PuttOut putting trainer is simple approach to making the putts that are supposed to be simple

September 05, 2017

Putting trainers are about as common as coffee mugs and carpeting (and nearly as boring), and offices all around the world are filled with frustrated putters.

The golfers at Therefore, one of the U.K.’s top product design consultancy firms, know this feeling all too well. So they set about designing their own putting trainer that would be conceived with that frustration in mind. The result is PuttOUT, a non-mechanical, ball-returning putting trainer that seems no less artistic than it is functional.

The inspiration was those unnerving 3-5 footers, “the ones we should make,” said Therefore’s Cam Slaughter. “We wanted to create something that gave us at least the chance to practice the short ones more, and know standing over them on the course that we've put the work in.”

PuttOUT is shaped with a golf hole-sized entry followed by a ramp that slopes up that returns the ball to the user. The key is the design of the slope, which includes a slightly hollowed out middle, slight ridges on the sides that simulate lipouts and a ball sized hole that “catches” the perfect putt.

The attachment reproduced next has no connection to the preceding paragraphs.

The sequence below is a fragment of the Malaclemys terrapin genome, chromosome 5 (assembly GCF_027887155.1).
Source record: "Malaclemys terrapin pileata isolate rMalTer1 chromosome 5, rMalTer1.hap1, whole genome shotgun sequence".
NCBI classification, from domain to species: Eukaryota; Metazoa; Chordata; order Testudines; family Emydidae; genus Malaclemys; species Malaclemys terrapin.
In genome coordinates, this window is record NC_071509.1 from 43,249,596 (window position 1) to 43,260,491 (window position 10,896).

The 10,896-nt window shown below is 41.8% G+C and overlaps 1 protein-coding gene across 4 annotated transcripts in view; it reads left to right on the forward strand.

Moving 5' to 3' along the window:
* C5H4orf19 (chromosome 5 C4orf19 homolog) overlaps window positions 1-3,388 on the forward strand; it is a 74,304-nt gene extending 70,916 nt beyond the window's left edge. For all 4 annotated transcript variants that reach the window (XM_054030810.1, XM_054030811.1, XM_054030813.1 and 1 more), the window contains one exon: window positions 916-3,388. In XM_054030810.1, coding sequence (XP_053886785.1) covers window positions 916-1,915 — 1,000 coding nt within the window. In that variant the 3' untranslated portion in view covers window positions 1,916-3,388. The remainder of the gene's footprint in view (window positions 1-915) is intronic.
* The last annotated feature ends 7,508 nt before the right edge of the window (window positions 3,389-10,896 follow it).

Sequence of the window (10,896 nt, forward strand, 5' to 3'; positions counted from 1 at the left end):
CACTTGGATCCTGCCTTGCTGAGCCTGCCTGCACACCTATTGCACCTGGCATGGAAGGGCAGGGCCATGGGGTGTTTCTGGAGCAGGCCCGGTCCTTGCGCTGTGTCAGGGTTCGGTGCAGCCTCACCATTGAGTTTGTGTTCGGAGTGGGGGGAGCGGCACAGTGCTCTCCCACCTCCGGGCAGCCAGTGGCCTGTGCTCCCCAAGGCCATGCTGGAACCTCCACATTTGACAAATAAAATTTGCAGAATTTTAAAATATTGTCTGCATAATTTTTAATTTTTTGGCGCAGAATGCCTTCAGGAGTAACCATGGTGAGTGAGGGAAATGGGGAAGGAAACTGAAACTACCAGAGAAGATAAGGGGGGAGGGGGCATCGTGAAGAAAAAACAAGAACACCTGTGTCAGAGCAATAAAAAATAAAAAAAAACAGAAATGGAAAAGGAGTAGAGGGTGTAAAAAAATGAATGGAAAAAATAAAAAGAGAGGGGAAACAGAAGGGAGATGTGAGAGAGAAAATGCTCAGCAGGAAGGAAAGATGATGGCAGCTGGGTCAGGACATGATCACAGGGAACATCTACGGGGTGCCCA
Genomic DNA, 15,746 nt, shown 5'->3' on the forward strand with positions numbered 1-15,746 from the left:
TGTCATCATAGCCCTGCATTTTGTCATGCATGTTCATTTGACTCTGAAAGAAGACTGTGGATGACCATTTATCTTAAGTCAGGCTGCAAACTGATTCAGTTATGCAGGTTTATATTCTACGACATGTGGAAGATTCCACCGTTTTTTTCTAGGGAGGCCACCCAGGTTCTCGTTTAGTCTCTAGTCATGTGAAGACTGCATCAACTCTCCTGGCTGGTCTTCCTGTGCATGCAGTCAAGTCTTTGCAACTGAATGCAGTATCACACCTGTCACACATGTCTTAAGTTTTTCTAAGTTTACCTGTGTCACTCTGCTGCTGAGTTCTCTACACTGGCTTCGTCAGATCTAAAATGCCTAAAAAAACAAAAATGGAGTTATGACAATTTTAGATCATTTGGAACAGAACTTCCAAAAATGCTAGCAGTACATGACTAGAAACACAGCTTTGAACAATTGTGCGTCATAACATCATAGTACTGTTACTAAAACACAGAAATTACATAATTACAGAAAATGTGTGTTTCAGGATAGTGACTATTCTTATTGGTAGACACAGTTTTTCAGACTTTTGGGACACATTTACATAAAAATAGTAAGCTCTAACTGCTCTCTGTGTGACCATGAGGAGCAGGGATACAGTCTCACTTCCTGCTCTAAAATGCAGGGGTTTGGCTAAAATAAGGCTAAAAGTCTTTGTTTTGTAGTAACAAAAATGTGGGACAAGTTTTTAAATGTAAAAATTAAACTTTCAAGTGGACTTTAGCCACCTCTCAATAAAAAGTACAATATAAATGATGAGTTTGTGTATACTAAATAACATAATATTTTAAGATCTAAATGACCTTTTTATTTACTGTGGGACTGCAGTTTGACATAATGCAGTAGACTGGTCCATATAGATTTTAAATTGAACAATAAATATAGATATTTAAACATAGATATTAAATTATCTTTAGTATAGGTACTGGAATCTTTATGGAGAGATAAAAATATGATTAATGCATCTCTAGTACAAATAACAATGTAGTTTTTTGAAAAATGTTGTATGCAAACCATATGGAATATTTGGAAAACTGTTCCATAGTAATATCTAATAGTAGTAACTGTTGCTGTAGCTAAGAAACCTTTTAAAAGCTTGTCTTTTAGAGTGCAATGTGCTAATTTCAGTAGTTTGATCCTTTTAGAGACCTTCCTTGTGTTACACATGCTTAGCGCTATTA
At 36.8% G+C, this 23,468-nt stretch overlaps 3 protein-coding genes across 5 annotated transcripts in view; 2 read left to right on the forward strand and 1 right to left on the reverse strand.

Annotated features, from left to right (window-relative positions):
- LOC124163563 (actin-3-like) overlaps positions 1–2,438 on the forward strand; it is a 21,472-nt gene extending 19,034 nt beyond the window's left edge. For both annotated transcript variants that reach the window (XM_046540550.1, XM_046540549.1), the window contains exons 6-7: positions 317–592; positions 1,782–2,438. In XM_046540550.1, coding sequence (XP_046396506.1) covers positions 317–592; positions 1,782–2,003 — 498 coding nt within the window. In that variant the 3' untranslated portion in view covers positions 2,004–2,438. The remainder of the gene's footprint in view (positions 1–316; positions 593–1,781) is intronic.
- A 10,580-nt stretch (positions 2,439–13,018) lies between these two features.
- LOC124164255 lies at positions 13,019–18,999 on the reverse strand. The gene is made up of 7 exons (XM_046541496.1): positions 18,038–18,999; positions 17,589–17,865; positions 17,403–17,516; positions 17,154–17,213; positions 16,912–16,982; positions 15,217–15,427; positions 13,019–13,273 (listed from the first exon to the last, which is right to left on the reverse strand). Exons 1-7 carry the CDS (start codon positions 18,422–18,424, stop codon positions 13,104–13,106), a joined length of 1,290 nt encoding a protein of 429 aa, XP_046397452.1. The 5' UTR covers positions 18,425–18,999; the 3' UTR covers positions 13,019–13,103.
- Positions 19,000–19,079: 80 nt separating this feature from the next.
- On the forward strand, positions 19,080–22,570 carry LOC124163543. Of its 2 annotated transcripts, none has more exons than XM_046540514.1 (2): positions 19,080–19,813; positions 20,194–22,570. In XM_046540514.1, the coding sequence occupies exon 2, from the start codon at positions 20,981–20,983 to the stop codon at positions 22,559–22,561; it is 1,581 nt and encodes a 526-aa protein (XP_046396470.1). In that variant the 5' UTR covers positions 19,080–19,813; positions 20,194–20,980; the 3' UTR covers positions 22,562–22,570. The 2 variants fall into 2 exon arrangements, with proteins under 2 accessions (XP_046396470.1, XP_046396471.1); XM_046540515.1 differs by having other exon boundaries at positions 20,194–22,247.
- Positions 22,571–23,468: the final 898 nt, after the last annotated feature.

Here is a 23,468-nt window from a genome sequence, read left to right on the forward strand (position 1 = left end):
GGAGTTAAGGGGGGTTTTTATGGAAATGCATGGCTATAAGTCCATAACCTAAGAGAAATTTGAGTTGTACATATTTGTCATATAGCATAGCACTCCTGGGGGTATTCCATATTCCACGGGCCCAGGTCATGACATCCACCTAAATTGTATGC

“Through analyzing the theory of a real ball dropping into a golf hole, I discovered that a parabolic ramp could accurately filter missed putts,” said Martin Riddiford, Therefore’s founder and technical director. Riddiford said part of his inspiration was the putting practice drill of holing 25 four-foot putts in a row. He was eager to find a way to retrieve the ball from the hole more simply. He designed PuttOUT so the ball rolls back to the player about the same distance as it would roll past the hole, making it easier for the player to rake the ball back to attempt the next four-footer.

Nearly as ingenious is how the 7-ounce PuttOUT folds up for easy storage in your bag or even on a bookshelf or, conveniently, in an office desk drawer.

The PuttOUT ($30) is available at